How to Finish White Oak for Exterior Use

When we think of woods for outdoor projects, especially when we think of furniture, teak and cedar come to mind quickly.  They are beautiful woods, finish well, and last a long time.

Teak is a very desired wood for outdoor products because of its ability to withstand even the harshest of weather conditions.  It can be left outdoors all year and maintain its beauty with yearly cleaning and Teak oil (not made from teak-tree oil) or Danish oil (made from linseed oil, rosewood, or tung) application.  Teak outdoor furniture is considered an excellent investment for long life.

Teak is expensive, though.  It’s a slow-growing wood, and it might take upwards of 40 years for a tree to reach a stage where high-grade lumber can be harvested.  Time is money, as the old saying goes, and that’s a long time to wait before the tree can be used for building materials.

Cedar is also an excellent choice for outdoor furniture.  It is an especially strong and durable wood that will not warp or sag.  It’s less expensive than teak and lighter than other outdoor furniture wood choices.  Some species of cedar are also resistant to insects and rot, two important considerations for outdoor furniture.

But, let’s not overlook the value of white oak for outdoor use.  It has many of the qualities of these two popular outdoor use choices, and if treated well, will last for decades.

Is White Oak Good For Exterior Use?

White oak is beautiful and strong, a close-grained hardwood virtually impervious to water, making it an excellent choice for that outdoor project.  It is also strongly rot-resistant and is even used to build boats.

The white oak is not actually white, although its bark is a light gray color.  The name comes from the color of finished wood.

The tree is slow-growing, perhaps 12” to 24” per year, can reach heights of up to 100 feet, and can live for 200 to 300 years.  It’s native to North America, from Canada all the way south to Florida.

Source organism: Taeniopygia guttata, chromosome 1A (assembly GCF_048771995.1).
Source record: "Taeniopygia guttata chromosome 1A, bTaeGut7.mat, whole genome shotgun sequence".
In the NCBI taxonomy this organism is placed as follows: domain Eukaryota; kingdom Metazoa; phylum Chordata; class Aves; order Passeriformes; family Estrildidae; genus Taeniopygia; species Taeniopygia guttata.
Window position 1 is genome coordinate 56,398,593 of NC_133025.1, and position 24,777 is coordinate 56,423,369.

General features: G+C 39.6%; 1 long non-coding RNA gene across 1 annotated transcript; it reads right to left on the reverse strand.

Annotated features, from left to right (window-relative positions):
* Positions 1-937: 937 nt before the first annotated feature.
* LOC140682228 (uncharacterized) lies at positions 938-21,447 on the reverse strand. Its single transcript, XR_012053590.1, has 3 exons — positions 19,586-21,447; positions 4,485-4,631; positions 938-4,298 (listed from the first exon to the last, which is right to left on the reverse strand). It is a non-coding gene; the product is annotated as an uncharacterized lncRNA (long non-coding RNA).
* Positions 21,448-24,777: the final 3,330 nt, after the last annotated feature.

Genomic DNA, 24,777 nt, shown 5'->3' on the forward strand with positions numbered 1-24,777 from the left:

Is White Oak Waterproof?

“Virtually impervious to water” is how we would describe white oak.  That’s not the same as waterproof but is very close.  Its value for outdoor use comes from that impervious nature and its strong resistance to rot. 

Finishing white oak for outdoor use raises that “virtually impervious” nature as close to waterproof as something can be, though.

Finishing White Oak

With white oak, you are already starting with a wood that strongly resists water and rot.  White oak is easy to work with and is certainly suitable for that set of outdoor chairs and table for the patio and a nice bench to match.  So, by choosing white oak, your project is already off to a good start.

Adding an extra measure of moisture seal to an already water resistant wood won’t hurt at all.  In another post, we discussed the use of boiled linseed oil as an excellent sealant and clear finish because it penetrates deeply into the woods.

  • An application of boiled linseed oil, hand-rubbed, will create a beautiful finish that will allow the grain to show through;
  • Follow that, once dried and cured, with a coat of polyurethane, varnish, or lacquer. Each one presents a good seal.  A marine varnish might be a good choice for your project (we did mention that white oak is used to make boats, too)
  • Or, you can apply a finish of a stain-sealant combo product.  This will waterproof the wood well.

These exterior finish products are all regularly used in the treatment of woods for outdoor use.  However, there is one more to consider, however blasphemous you might think it to be – exterior paint.

Painting will, of course, hide the grain of the wood, and perhaps you don’t want it hidden.  But exterior paint is a good measure of protection for wood used in outdoor projects and seals the wood against the elements and nature.

As for the best finish choice, only you will know what effect you want to create on your project.  You will have put in the time to build that table and chairs set, or that bench, or that plant stand, and you want to protect that investment by preserving its lifespan.

Any of these suggestions will take your “virtually impervious to water” wood to the waterproof level.  You can choose to show the grain and the beauty of white oak or decide to add color to your project with paint.  That part is up to you.

But, white oak is an excellent choice for that outdoor project.  It’s a beautiful tree and a lovely wood, and if finished well, your project will serve you well for a long time.  It won’t be 200-300 years like the tree, of course, but it will last a few decades.

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